is looking to enter the e-book market as the company seeks ways to generate additional revenue, reports say.
The market is dominated by
Kindle reader, which uses
wireless network to provide near-instant access to a store with 100,000 books.
Kindle has done a "phenomenal job" and AT&T wants to be part of that market, said Glenn Lurie, head of emerging devices at AT&T, reports
Meanwhile, Verizon Wireless said Wednesday that five companies have approached the company about wireless connections for e-readers, the
reports. Verizon Wireless is a joint venture of
"You're going to see a lot of e-readers out there," said Tony Lewis, who heads an initiative within Verizon Wireless to provide access to non-phone devices. "The interest level is tremendous."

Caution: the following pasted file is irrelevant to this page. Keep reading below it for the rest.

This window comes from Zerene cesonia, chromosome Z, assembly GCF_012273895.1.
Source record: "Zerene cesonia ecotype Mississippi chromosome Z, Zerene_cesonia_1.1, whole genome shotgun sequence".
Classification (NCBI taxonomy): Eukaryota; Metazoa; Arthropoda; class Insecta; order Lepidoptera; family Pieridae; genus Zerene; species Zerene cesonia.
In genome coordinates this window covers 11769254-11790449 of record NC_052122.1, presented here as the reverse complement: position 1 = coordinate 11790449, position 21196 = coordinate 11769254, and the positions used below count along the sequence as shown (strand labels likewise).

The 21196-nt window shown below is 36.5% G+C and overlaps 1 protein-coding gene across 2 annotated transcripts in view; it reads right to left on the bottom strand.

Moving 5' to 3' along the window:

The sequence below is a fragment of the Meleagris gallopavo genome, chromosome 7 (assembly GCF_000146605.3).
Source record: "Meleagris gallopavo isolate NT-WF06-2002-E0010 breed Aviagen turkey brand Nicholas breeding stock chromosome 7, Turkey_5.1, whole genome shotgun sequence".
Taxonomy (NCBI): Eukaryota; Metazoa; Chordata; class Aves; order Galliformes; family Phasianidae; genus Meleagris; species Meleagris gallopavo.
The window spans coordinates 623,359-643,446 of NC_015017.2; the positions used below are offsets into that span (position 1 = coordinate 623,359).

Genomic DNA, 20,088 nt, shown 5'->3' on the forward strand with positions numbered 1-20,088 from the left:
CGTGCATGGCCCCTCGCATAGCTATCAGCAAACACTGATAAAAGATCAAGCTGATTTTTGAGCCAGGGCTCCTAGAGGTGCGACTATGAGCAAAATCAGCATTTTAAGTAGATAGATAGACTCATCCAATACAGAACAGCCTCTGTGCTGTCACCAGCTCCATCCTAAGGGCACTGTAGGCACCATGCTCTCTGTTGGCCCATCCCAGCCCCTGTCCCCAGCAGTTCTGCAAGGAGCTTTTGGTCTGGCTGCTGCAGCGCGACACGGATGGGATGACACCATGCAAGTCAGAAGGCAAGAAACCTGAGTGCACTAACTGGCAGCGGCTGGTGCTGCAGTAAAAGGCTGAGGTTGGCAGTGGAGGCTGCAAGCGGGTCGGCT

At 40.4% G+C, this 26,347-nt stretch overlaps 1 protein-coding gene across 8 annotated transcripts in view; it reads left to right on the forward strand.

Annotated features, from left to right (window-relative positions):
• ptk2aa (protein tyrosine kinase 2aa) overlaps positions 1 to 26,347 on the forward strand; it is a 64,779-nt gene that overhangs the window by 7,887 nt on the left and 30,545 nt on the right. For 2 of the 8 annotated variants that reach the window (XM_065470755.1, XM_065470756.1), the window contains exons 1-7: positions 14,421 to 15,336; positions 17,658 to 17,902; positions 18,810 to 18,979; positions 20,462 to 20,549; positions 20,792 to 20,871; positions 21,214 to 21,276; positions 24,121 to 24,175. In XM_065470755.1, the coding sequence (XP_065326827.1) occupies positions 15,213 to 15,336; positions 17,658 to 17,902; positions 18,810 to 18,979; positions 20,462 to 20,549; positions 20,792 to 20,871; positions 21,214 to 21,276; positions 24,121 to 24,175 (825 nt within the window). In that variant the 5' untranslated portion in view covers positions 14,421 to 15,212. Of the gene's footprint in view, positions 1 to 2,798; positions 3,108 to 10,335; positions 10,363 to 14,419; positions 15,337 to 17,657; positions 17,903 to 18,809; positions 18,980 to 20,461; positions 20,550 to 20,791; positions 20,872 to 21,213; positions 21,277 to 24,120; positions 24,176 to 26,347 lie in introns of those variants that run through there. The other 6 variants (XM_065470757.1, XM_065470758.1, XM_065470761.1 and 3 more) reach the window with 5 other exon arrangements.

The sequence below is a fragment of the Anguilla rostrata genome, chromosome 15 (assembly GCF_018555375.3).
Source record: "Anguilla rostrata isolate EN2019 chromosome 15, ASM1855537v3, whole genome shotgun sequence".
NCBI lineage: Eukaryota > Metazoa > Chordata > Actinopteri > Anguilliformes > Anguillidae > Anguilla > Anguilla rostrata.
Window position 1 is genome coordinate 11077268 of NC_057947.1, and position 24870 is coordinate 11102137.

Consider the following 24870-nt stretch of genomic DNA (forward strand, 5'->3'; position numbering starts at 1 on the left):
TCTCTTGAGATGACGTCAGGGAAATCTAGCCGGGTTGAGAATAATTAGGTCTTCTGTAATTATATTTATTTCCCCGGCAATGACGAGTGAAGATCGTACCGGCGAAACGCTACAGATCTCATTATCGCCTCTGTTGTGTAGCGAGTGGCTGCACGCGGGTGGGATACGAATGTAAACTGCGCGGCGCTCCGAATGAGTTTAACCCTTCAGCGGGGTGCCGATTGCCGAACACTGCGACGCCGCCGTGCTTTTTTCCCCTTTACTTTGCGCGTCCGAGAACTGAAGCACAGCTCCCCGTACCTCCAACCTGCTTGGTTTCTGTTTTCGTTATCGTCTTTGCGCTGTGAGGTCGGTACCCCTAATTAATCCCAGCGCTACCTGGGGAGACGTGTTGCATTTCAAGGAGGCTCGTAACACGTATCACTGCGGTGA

Lewis wouldn't say which manufacturers Verizon has been talking to, but hinted they are looking at entering parts of the e-book market that the Kindle doesn't focus on, like college textbooks.
Amazon launched the second version of the Kindle a month ago.
So far, the Kindle's main competitor has been
AT&T's Ralph de la Vega, the company's head of consumer services, said since AT&T's network is more similar to ones used overseas it could support international e-book readers,
reports. The Kindle can download books only in the U.S.
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